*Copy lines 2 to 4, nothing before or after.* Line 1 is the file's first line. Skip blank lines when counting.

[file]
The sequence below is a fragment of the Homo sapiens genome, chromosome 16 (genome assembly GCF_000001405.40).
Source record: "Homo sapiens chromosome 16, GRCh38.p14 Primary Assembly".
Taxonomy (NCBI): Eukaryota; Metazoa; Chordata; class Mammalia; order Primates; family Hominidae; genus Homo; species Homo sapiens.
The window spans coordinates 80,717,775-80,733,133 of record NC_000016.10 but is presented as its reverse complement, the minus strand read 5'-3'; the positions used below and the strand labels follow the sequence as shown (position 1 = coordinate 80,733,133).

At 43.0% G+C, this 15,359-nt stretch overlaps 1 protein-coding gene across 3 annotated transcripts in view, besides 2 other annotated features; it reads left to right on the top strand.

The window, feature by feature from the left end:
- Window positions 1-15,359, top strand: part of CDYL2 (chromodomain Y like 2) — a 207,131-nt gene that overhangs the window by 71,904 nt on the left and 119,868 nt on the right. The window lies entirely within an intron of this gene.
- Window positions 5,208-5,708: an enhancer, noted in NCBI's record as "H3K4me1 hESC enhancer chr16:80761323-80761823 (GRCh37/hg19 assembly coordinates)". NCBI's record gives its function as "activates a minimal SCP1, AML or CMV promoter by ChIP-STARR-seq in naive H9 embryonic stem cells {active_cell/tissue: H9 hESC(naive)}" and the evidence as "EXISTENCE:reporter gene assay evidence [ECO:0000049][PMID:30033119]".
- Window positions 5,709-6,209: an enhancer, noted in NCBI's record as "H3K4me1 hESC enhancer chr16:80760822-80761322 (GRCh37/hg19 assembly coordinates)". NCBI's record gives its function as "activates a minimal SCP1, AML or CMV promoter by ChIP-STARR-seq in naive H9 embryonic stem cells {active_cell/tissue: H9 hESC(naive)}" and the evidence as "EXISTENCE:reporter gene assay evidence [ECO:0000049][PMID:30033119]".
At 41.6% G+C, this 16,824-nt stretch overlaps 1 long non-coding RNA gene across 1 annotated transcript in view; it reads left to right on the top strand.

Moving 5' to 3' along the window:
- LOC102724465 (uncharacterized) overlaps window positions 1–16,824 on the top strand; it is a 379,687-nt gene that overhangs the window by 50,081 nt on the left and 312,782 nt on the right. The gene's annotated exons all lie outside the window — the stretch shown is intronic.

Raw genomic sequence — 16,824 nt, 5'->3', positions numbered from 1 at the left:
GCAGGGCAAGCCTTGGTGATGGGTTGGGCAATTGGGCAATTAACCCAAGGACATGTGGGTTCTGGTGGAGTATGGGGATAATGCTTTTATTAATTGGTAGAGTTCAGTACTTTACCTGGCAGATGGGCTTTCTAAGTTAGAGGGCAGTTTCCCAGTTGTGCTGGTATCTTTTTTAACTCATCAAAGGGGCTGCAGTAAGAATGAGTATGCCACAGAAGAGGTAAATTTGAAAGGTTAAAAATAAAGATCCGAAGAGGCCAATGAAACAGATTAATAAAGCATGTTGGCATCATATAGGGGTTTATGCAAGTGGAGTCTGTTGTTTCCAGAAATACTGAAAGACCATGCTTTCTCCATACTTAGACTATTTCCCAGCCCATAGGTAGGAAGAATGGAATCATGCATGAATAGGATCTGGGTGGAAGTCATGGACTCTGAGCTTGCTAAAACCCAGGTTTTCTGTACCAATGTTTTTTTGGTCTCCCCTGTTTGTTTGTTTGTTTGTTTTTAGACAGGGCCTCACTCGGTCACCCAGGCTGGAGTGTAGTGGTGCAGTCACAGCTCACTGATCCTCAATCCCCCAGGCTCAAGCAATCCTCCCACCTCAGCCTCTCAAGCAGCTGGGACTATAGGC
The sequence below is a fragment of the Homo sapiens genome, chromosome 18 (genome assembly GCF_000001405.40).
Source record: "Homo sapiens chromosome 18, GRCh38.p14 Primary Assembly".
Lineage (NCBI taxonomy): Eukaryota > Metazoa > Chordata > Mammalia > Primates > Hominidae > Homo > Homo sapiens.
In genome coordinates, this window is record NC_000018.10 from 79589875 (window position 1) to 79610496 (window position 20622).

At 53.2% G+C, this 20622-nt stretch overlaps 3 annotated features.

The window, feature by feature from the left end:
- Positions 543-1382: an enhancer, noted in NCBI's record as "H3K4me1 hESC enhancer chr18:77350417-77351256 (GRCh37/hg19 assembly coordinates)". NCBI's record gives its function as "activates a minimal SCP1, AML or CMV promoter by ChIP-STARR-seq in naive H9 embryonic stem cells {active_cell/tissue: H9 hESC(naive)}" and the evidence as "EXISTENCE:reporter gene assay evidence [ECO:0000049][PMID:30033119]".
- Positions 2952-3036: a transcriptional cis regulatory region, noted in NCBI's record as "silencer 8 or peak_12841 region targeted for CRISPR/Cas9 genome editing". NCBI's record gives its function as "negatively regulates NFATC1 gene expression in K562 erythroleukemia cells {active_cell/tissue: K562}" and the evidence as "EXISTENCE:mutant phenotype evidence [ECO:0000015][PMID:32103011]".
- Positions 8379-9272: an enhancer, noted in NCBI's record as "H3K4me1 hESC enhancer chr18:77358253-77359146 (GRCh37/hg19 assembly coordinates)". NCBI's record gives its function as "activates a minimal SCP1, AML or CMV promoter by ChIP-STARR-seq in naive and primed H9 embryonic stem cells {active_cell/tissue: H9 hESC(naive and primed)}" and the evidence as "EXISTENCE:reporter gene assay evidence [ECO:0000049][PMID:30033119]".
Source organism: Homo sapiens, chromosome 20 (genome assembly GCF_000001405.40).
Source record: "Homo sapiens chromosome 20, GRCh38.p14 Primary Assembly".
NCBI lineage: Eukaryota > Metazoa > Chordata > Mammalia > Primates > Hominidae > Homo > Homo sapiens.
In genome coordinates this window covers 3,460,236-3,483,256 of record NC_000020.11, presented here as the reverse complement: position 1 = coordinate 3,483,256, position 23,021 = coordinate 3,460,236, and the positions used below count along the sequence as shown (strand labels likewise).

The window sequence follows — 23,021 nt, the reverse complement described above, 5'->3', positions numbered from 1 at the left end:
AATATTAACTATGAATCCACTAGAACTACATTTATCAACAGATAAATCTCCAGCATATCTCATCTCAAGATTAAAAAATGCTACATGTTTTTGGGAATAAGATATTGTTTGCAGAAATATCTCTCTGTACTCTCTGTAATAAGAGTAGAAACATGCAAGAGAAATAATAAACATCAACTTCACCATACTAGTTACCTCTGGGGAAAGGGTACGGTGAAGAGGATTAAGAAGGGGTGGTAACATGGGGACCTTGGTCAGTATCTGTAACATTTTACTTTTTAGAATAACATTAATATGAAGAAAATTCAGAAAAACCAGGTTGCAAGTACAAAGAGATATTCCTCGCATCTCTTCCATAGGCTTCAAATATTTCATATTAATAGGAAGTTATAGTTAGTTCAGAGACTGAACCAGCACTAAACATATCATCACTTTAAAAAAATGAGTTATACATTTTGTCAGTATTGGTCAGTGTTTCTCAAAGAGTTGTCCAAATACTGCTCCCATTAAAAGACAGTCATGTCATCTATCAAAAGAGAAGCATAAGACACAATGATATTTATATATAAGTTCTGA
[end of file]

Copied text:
Source record: "Homo sapiens chromosome 16, GRCh38.p14 Primary Assembly".
Taxonomy (NCBI): Eukaryota; Metazoa; Chordata; class Mammalia; order Primates; family Hominidae; genus Homo; species Homo sapiens.
The window spans coordinates 80,717,775-80,733,133 of record NC_000016.10 but is presented as its reverse complement, the minus strand read 5'-3'; the positions used below and the strand labels follow the sequence as shown (position 1 = coordinate 80,733,133).